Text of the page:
- Associated Press - Saturday, October 22, 2016

ORANGE CITY, Iowa (AP) - In all the stories written about Autumn Elgersma’s tragic final days, a photo of her smiling brightly always seemed to cut through the dark details.

It’s the happy smile of a cute little 3-year-old girl, the kind of smile that can brighten a whole room.

Autumn’s smile will soon shine on other children making their way through the darkness of child abuse, neglect and other emotional conditions.

When the first patients walk into Autumn’s Center in Spencer, Iowa, on Oct. 31, the three-year anniversary of Autumn’s death, they will be greeted by a painting of the little girl from Orange City and that beautiful smile.

“Our biggest thing is we don’t want those kids’ endings to be like hers. Knowing those kids will be getting help with their hurts, hopefully their endings will be better than hers was,” said Jen Elgersma, Autumn’s mother.

A grand opening and ribbon cutting on Nov. 10 will celebrate the new facility, an outpatient behavioral and developmental health service center that will help young people from birth to age 21 suffering the effects of child abuse, substance abuse, bullying and many other conditions.

While plans for the center were in the early stages, Jen and Phil Elgersma were dealing with what had happened to the youngest of their three children.

On Oct. 29, 2013, Autumn was injured at the home of her daycare provider, Rochelle Sapp, who initially told the family that Autumn had fallen down the stairs at her Orange City home. She later told investigators she picked up the girl and threw her down against the ground because she didn’t ask for help taking off her jacket.

Autumn suffered skull fractures and brain hemorrhages and died two days later in a Sioux Falls hospital, according to the Sioux City Journal (https://bit.ly/2eeb76l ).

At Sapp’s sentencing on charges of involuntary manslaughter, child endangerment resulting in death and child endangerment — multiple acts, it was revealed that she had been abusing Autumn for months before her death. (Sapp was sentenced to 100 years in prison, a sentence later cut in half by a judge.)

When Autumn died, Seasons Center for Behavioral Health in Spencer was in the midst of a silent fundraising campaign to build the children’s center. When Autumn’s picture appeared in newspapers and on television after her death, it struck a chord, said Kim Scorza, CEO of Seasons Center.

“As a result of Autumn’s death, people were giving to our agency to help other kids,” Scorza said.

Scorza asked Jen Elgersma to meet with her, and over coffee Scorza told her about donors’ responses to Autumn’s death and that some had suggested naming the center after her.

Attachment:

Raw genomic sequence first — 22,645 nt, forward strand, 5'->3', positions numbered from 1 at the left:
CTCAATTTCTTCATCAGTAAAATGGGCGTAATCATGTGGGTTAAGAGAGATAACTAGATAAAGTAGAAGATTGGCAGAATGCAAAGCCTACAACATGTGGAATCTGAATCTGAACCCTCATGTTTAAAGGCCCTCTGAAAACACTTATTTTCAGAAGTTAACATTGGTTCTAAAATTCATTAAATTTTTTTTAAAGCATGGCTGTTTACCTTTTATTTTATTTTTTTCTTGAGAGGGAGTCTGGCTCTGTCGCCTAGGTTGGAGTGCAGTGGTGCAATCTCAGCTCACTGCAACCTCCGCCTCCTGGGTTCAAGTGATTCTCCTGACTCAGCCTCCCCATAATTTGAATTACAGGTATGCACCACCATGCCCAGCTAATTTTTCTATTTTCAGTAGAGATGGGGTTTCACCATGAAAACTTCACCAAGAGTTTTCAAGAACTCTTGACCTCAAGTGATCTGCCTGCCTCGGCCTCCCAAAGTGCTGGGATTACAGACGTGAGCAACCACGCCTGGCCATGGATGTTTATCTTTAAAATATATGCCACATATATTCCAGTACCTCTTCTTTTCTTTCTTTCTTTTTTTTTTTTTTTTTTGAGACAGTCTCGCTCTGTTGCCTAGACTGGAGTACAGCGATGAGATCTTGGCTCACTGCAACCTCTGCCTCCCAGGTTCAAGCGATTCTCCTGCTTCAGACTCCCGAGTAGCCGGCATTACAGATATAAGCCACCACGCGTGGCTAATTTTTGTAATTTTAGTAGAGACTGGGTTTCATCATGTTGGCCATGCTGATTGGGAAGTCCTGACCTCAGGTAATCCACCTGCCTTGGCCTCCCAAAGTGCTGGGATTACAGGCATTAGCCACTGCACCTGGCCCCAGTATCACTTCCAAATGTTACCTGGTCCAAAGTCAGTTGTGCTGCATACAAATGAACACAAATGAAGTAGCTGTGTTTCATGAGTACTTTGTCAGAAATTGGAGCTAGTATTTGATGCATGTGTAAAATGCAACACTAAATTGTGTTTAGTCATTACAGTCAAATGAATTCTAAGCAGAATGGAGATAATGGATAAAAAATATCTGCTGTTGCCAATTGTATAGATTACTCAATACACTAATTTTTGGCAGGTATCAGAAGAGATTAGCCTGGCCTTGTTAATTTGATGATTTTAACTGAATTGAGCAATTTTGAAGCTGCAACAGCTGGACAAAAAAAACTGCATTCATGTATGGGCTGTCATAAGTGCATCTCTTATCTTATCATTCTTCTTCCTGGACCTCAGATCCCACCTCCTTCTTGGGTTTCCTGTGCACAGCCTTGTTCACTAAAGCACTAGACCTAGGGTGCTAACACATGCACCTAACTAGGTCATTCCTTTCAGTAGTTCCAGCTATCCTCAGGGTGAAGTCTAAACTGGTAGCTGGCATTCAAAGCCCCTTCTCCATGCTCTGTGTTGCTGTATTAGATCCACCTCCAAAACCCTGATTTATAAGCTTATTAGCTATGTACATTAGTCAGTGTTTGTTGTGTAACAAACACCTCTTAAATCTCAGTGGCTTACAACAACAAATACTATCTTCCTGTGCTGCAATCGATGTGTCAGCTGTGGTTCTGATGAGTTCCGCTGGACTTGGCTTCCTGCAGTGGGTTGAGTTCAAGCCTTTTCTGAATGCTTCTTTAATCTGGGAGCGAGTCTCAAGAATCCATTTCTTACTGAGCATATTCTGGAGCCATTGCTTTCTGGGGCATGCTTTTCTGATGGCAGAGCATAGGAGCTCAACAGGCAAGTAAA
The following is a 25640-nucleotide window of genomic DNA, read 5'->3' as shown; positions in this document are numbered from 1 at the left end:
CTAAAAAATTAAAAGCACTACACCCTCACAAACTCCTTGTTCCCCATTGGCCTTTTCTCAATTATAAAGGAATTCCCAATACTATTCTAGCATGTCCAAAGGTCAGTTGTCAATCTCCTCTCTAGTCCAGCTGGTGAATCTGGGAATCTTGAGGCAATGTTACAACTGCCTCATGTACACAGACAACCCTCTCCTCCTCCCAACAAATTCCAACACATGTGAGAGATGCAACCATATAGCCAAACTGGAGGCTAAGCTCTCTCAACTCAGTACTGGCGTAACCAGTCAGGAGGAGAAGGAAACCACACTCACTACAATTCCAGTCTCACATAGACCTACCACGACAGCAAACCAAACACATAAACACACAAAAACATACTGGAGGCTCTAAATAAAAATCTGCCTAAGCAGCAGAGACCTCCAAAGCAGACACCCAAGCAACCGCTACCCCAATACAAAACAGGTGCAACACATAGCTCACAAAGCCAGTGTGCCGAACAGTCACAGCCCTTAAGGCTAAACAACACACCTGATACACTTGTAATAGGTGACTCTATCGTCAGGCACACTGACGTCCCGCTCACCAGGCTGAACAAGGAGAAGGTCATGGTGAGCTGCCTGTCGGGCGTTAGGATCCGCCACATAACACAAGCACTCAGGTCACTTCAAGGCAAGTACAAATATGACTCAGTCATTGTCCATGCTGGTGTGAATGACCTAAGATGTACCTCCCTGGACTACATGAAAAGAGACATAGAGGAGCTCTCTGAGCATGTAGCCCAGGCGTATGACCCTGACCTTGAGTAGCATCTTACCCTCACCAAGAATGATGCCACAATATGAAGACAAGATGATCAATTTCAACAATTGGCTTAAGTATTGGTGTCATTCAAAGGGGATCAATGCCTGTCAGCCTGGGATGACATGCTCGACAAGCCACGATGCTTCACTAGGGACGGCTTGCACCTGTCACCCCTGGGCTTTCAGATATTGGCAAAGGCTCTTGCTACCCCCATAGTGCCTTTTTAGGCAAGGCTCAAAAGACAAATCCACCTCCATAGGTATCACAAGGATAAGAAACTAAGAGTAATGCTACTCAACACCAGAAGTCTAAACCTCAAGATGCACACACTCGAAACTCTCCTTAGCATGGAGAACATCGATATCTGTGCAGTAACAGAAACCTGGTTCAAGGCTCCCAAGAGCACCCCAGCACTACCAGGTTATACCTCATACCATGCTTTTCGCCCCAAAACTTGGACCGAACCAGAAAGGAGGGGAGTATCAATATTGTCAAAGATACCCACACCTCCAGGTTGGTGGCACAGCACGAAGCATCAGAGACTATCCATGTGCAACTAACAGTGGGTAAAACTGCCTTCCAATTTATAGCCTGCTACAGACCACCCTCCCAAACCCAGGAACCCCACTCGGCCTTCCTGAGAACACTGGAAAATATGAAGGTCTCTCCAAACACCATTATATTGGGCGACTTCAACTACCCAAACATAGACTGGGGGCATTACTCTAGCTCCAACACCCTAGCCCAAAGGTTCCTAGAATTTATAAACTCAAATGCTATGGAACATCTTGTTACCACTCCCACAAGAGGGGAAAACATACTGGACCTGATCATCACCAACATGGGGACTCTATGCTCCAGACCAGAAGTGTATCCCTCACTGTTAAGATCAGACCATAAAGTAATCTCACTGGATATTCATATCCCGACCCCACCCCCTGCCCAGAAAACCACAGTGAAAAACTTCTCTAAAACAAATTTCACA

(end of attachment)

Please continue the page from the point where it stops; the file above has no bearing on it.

“We didn’t know at the time until we met with her that donors had given more money or increased their donations once there was a name to put with child abuse,” Elgersma said. “It was a good feeling that people were thinking of (Autumn) and wanted to give donations because of her and her story.”

After a week of discussing it, Jen and Phil Elgersma were on board, and the Autumn’s Center name was announced in October 2014. The Elgersma family was involved in the renovation of an old furniture store that’s now Autumn’s Center, providing input on color schemes, carpet and other furnishings. Jen has spoken at fundraising events. She, Phil and their children, Faith and Jared, have been in parades and at other events to raise awareness for the $3 million center, which was funded through donations and grants.

“We want people to know that Autumn’s story is more than what happened to her,” Jen said. “It’s nice to be able to share more details about Autumn’s life, that last year and the last days.”

Autumn’s life can be found in the details of the center. In a lobby hangs a mobile. A butterfly flits around a tree in a piece of metal artwork. The butterfly and mobile are both purple, Autumn’s favorite color.

A short explanation of Autumn’s story accompanies her portrait. It will be illuminated around the clock, to “shine a light on child abuse,” Scorza said.

Jen and Phil Elgersma both hope that Autumn’s Center will be a place of healing, that Autumn’s presence will continue to put a name, a face to serious issues such as child abuse and inspire others to take action.

“I think any parent, when they lose a child, their greatest fear is that their child will be forgotten,” Jen said. “Everyone who walks into the center will see her picture and a short biography of her life, so she’ll be remembered, and that’s a good feeling.”

Autumn’s story is hard to forget. Through her name, other children now face the possibility of a happy ending, which you’d have to imagine would make Autumn smile.


Information from: Sioux City Journal, https://www.siouxcityjournal.com

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